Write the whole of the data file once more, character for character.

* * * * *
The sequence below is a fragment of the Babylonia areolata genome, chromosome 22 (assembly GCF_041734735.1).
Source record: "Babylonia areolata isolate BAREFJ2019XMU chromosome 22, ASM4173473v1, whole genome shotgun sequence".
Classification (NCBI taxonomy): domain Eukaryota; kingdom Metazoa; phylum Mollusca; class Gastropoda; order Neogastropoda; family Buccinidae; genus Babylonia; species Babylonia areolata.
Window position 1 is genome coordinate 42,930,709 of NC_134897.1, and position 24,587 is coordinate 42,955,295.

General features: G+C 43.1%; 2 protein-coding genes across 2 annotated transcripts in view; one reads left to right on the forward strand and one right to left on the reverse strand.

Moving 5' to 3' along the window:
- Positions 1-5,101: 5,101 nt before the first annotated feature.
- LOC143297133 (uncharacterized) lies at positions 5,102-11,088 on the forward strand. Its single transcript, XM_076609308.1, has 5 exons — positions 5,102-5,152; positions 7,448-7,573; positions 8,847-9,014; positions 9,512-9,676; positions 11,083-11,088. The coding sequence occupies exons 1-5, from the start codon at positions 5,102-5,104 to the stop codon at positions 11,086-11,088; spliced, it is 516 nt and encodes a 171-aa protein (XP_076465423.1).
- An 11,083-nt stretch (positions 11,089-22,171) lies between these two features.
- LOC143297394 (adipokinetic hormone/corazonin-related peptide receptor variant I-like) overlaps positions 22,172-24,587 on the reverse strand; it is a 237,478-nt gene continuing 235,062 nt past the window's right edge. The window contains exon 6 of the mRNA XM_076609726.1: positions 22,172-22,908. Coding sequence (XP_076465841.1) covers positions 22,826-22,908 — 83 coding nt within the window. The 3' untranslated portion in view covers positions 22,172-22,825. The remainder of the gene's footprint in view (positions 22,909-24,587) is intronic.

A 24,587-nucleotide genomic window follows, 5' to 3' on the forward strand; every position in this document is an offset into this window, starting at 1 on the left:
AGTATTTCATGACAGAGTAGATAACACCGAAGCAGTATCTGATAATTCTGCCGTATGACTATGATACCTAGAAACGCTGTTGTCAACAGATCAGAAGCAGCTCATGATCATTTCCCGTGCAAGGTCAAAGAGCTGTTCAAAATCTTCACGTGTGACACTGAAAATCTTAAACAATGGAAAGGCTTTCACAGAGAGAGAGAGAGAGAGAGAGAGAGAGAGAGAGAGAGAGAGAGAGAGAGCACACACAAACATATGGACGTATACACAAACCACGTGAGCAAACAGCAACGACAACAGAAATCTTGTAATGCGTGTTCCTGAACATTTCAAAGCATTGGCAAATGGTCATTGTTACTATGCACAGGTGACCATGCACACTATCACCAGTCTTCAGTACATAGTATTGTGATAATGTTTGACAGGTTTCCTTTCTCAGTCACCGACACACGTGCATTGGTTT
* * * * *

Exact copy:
The sequence below is a fragment of the Babylonia areolata genome, chromosome 22 (assembly GCF_041734735.1).
Source record: "Babylonia areolata isolate BAREFJ2019XMU chromosome 22, ASM4173473v1, whole genome shotgun sequence".
Classification (NCBI taxonomy): domain Eukaryota; kingdom Metazoa; phylum Mollusca; class Gastropoda; order Neogastropoda; family Buccinidae; genus Babylonia; species Babylonia areolata.
Window position 1 is genome coordinate 42,930,709 of NC_134897.1, and position 24,587 is coordinate 42,955,295.

General features: G+C 43.1%; 2 protein-coding genes across 2 annotated transcripts in view; one reads left to right on the forward strand and one right to left on the reverse strand.

Moving 5' to 3' along the window:
- Positions 1-5,101: 5,101 nt before the first annotated feature.
- LOC143297133 (uncharacterized) lies at positions 5,102-11,088 on the forward strand. Its single transcript, XM_076609308.1, has 5 exons — positions 5,102-5,152; positions 7,448-7,573; positions 8,847-9,014; positions 9,512-9,676; positions 11,083-11,088. The coding sequence occupies exons 1-5, from the start codon at positions 5,102-5,104 to the stop codon at positions 11,086-11,088; spliced, it is 516 nt and encodes a 171-aa protein (XP_076465423.1).
- An 11,083-nt stretch (positions 11,089-22,171) lies between these two features.
- LOC143297394 (adipokinetic hormone/corazonin-related peptide receptor variant I-like) overlaps positions 22,172-24,587 on the reverse strand; it is a 237,478-nt gene continuing 235,062 nt past the window's right edge. The window contains exon 6 of the mRNA XM_076609726.1: positions 22,172-22,908. Coding sequence (XP_076465841.1) covers positions 22,826-22,908 — 83 coding nt within the window. The 3' untranslated portion in view covers positions 22,172-22,825. The remainder of the gene's footprint in view (positions 22,909-24,587) is intronic.

A 24,587-nucleotide genomic window follows, 5' to 3' on the forward strand; every position in this document is an offset into this window, starting at 1 on the left:
AGTATTTCATGACAGAGTAGATAACACCGAAGCAGTATCTGATAATTCTGCCGTATGACTATGATACCTAGAAACGCTGTTGTCAACAGATCAGAAGCAGCTCATGATCATTTCCCGTGCAAGGTCAAAGAGCTGTTCAAAATCTTCACGTGTGACACTGAAAATCTTAAACAATGGAAAGGCTTTCACAGAGAGAGAGAGAGAGAGAGAGAGAGAGAGAGAGAGAGAGAGAGAGAGAGCACACACAAACATATGGACGTATACACAAACCACGTGAGCAAACAGCAACGACAACAGAAATCTTGTAATGCGTGTTCCTGAACATTTCAAAGCATTGGCAAATGGTCATTGTTACTATGCACAGGTGACCATGCACACTATCACCAGTCTTCAGTACATAGTATTGTGATAATGTTTGACAGGTTTCCTTTCTCAGTCACCGACACACGTGCATTGGTTT